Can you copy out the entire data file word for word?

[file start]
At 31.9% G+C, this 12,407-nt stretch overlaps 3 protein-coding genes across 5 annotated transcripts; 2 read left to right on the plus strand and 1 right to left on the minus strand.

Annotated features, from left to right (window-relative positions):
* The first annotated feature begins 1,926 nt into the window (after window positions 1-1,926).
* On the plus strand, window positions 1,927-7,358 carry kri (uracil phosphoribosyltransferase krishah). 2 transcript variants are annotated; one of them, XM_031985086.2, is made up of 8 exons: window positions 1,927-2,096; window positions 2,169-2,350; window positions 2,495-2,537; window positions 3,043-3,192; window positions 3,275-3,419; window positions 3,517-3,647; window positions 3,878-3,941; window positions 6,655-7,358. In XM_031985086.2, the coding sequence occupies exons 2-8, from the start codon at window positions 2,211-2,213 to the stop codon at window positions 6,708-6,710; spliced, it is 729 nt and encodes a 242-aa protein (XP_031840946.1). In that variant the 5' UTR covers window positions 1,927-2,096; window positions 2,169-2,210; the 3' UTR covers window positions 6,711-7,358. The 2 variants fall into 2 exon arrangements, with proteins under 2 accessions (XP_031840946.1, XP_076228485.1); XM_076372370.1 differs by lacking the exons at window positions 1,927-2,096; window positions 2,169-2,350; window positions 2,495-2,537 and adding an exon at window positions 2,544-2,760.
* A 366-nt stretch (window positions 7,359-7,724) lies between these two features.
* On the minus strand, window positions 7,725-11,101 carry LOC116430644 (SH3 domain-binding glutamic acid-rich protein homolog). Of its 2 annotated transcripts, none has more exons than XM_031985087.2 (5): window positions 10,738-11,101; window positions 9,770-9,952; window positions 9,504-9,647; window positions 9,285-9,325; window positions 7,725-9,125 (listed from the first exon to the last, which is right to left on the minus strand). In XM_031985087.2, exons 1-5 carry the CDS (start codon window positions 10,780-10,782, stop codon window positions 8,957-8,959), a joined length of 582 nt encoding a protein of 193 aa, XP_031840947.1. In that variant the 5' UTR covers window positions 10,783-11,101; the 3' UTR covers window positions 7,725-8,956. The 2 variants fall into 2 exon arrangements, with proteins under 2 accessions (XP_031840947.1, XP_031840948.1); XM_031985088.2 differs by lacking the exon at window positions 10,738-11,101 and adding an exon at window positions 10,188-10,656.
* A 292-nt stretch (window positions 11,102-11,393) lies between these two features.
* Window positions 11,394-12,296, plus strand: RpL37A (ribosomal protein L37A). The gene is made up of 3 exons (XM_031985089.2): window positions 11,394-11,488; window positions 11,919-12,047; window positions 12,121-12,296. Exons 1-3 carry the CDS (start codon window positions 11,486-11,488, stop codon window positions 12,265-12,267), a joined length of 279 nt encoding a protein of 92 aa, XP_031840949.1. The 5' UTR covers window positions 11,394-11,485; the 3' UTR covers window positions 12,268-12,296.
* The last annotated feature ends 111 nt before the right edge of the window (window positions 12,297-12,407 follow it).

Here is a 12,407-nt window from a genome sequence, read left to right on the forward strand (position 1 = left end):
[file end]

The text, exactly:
At 31.9% G+C, this 12,407-nt stretch overlaps 3 protein-coding genes across 5 annotated transcripts; 2 read left to right on the plus strand and 1 right to left on the minus strand.

Annotated features, from left to right (window-relative positions):
* The first annotated feature begins 1,926 nt into the window (after window positions 1-1,926).
* On the plus strand, window positions 1,927-7,358 carry kri (uracil phosphoribosyltransferase krishah). 2 transcript variants are annotated; one of them, XM_031985086.2, is made up of 8 exons: window positions 1,927-2,096; window positions 2,169-2,350; window positions 2,495-2,537; window positions 3,043-3,192; window positions 3,275-3,419; window positions 3,517-3,647; window positions 3,878-3,941; window positions 6,655-7,358. In XM_031985086.2, the coding sequence occupies exons 2-8, from the start codon at window positions 2,211-2,213 to the stop codon at window positions 6,708-6,710; spliced, it is 729 nt and encodes a 242-aa protein (XP_031840946.1). In that variant the 5' UTR covers window positions 1,927-2,096; window positions 2,169-2,210; the 3' UTR covers window positions 6,711-7,358. The 2 variants fall into 2 exon arrangements, with proteins under 2 accessions (XP_031840946.1, XP_076228485.1); XM_076372370.1 differs by lacking the exons at window positions 1,927-2,096; window positions 2,169-2,350; window positions 2,495-2,537 and adding an exon at window positions 2,544-2,760.
* A 366-nt stretch (window positions 7,359-7,724) lies between these two features.
* On the minus strand, window positions 7,725-11,101 carry LOC116430644 (SH3 domain-binding glutamic acid-rich protein homolog). Of its 2 annotated transcripts, none has more exons than XM_031985087.2 (5): window positions 10,738-11,101; window positions 9,770-9,952; window positions 9,504-9,647; window positions 9,285-9,325; window positions 7,725-9,125 (listed from the first exon to the last, which is right to left on the minus strand). In XM_031985087.2, exons 1-5 carry the CDS (start codon window positions 10,780-10,782, stop codon window positions 8,957-8,959), a joined length of 582 nt encoding a protein of 193 aa, XP_031840947.1. In that variant the 5' UTR covers window positions 10,783-11,101; the 3' UTR covers window positions 7,725-8,956. The 2 variants fall into 2 exon arrangements, with proteins under 2 accessions (XP_031840947.1, XP_031840948.1); XM_031985088.2 differs by lacking the exon at window positions 10,738-11,101 and adding an exon at window positions 10,188-10,656.
* A 292-nt stretch (window positions 11,102-11,393) lies between these two features.
* Window positions 11,394-12,296, plus strand: RpL37A (ribosomal protein L37A). The gene is made up of 3 exons (XM_031985089.2): window positions 11,394-11,488; window positions 11,919-12,047; window positions 12,121-12,296. Exons 1-3 carry the CDS (start codon window positions 11,486-11,488, stop codon window positions 12,265-12,267), a joined length of 279 nt encoding a protein of 92 aa, XP_031840949.1. The 5' UTR covers window positions 11,394-11,485; the 3' UTR covers window positions 12,268-12,296.
* The last annotated feature ends 111 nt before the right edge of the window (window positions 12,297-12,407 follow it).

Here is a 12,407-nt window from a genome sequence, read left to right on the forward strand (position 1 = left end):